Singapore’s Changi Airport, consistently voted the best in the world and a core part of the city-state’s identity, is reinventing itself for the COVID-19 age and beyond.
It is offering glamping for families at Jewel, the nature-themed entertainment complex open to the public, as well as a variety of holiday promises from canopy park tours that include topiary walks and bouncing on a sky net to seasonal dining menus in an attempt to keep people engaged until life returns to normal.
“There are more people, especially on weekends,” said Jasmine Hoon, a server at Paris Baguette, a coffee shop in Jewel selling upmarket pastries and wraps. “Sales have gone up and the vaccines are also giving people hope.”
Glampcations and family time
As part of the airport’s Glampcations in the Cloud initiative people can stay overnight at the airport amid the greenery and wake to the sound of splashing water from the world’s largest indoor waterfall. Prices start from $240 and slots have been fully booked for weeks.
The camping and holiday dining deals may be temporary measures but they’re all part of endeavors aimed at spurring activity at Changi, whose importance to the tiny city-state is hard to underestimate. Singapore Prime Minister Lee Hsien Loong was close to tears when he promised Parliament in September that “Changi will thrive again,” citing its opening in 1981 as a moment of immense national pride.
Because international visitors are such an enabler of other economic activity across the island including food and beverage, retail and healthcare, it’s tough to calculate to what degree the closing of borders has affected Singapore’s economy. According to government figures, aviation alone accounts for about 3 percent of gross domestic product (GDP), with tourism contributing another 4 percent.
As 2021 moves ahead, Singapore’s success in containing COVID-19 is allowing it to open for business travel adapted to virus-era life, including convincing the World Economic Forum (WEF) to move its annual jet-set meeting from Davos. While a return to pre-virus traffic is still far off, the green shoots are a welcome sign for a place synonymous with global trade and travel.
“If you think about the role of Singapore as a regional hub and the whole idea of connectivity and logistics facilitation, then Changi is quite critical,” said experts.
Changi Airport, typically Asia’s third-busiest hub for international traffic, has like all aviation centers experienced its fair share of pain. Passenger numbers plunged to 24,500 in May, just 0.4 percent of what they were 12 months prior. They recovered to 111,000 in November, but that’s still down around 98 percent on 2019 levels.
The 13 square kilometer airport (five square miles) on Singapore’s easternmost point is operating two of its four terminals and has halted construction of a fifth for at least two years. Some retail outlets in the public and transit areas remain closed due to a lack of visitors.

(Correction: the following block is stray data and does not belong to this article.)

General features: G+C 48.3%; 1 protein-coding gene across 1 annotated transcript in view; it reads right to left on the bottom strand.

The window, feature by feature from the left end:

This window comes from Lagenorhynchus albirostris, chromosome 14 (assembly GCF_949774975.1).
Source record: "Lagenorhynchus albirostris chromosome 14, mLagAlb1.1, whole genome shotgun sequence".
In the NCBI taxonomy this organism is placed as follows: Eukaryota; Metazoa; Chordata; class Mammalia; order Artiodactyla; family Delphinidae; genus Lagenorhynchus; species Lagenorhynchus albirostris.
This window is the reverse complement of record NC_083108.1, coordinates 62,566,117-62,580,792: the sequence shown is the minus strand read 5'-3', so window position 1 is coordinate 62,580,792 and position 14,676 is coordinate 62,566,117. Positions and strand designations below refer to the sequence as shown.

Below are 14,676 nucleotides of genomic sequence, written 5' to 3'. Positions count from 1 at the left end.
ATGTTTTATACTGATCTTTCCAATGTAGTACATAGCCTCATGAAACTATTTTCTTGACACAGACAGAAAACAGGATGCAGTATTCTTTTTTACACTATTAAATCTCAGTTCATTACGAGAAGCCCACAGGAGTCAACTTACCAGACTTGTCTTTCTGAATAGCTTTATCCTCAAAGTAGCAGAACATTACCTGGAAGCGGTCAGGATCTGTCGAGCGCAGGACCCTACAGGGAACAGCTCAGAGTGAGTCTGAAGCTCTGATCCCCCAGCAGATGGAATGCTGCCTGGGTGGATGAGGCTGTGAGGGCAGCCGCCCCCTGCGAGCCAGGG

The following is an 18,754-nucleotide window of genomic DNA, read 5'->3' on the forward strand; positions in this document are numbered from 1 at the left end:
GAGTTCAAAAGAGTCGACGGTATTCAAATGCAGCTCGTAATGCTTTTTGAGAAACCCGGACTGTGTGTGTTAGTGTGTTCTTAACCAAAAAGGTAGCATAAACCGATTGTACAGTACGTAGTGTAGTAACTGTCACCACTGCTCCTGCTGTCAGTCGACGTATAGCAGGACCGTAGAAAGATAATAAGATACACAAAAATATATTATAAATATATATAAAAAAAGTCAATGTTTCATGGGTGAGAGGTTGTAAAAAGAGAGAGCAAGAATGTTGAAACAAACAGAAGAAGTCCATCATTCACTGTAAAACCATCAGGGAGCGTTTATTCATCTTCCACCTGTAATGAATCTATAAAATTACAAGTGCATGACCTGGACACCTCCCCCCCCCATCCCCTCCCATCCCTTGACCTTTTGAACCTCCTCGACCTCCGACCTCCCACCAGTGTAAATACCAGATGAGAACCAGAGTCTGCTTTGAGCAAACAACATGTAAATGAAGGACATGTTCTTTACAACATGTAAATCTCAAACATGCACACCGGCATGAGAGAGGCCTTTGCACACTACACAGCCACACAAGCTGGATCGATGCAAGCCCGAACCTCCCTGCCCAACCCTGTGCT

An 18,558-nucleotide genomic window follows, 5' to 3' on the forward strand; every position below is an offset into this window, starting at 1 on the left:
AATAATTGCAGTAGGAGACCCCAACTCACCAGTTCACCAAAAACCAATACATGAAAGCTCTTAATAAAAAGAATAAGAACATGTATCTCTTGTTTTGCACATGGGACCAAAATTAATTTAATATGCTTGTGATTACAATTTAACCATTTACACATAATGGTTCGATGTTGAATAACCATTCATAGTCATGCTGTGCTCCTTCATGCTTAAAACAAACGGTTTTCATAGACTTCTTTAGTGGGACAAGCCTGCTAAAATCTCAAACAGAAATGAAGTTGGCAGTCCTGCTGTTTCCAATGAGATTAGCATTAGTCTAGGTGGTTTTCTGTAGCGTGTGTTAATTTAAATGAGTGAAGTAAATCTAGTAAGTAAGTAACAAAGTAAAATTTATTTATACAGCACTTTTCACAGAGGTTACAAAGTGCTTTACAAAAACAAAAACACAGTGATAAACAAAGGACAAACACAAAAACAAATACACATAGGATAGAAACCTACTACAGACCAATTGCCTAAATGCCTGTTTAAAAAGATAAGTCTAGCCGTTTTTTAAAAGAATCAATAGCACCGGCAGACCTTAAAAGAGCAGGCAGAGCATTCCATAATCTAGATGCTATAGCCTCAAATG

There have been other setbacks, too. A highly anticipated air travel bubble with Hong Kong that would have avoided quarantine was delayed after a spike in cases in Hong Kong.
After contracting 5.8 percent in 2020, the economy could expand between 4 percent and 6 percent this year, according to government estimates. However critical industries like aviation may take longer to recover, Ravi Menon, managing director of the Monetary Authority of Singapore, has said.
Stimulus packages and innovative plans
Some S$100 billion in stimulus has been pledged to help consumers and businesses get back on their feet, with more promised in the annual budget due later this year.
But with vaccines on the way, Singapore administered its first shot recently, hopes are rising.
In December, Singapore announced a new business travel lane that will allow people from anywhere to come without quarantine for short-term stays. They’ll have to reside at Connnect@Changi, which once finished in mid-2021 will boast more than 1,300 guest rooms and about 340 meeting rooms, and be subject to numerous COVID-19 tests, including upon arrival and on days three, five, seven and 11.
And although the virus continues to rage in parts of Europe and the US, reopening negotiations continue with other countries. Quarantine-free leisure travel has already opened from New Zealand, Brunei, Australia, Vietnam, Taiwan and China, and there are bilateral agreements with Japan, South Korea and Germany that make it easier for business travelers.
Singapore’s transport minister Ong Ye Kung compared the efforts to a “national resilience project. We’ll make sure Singapore continues to hum along even with COVID-19,” he said. “We are all ready to rise again.”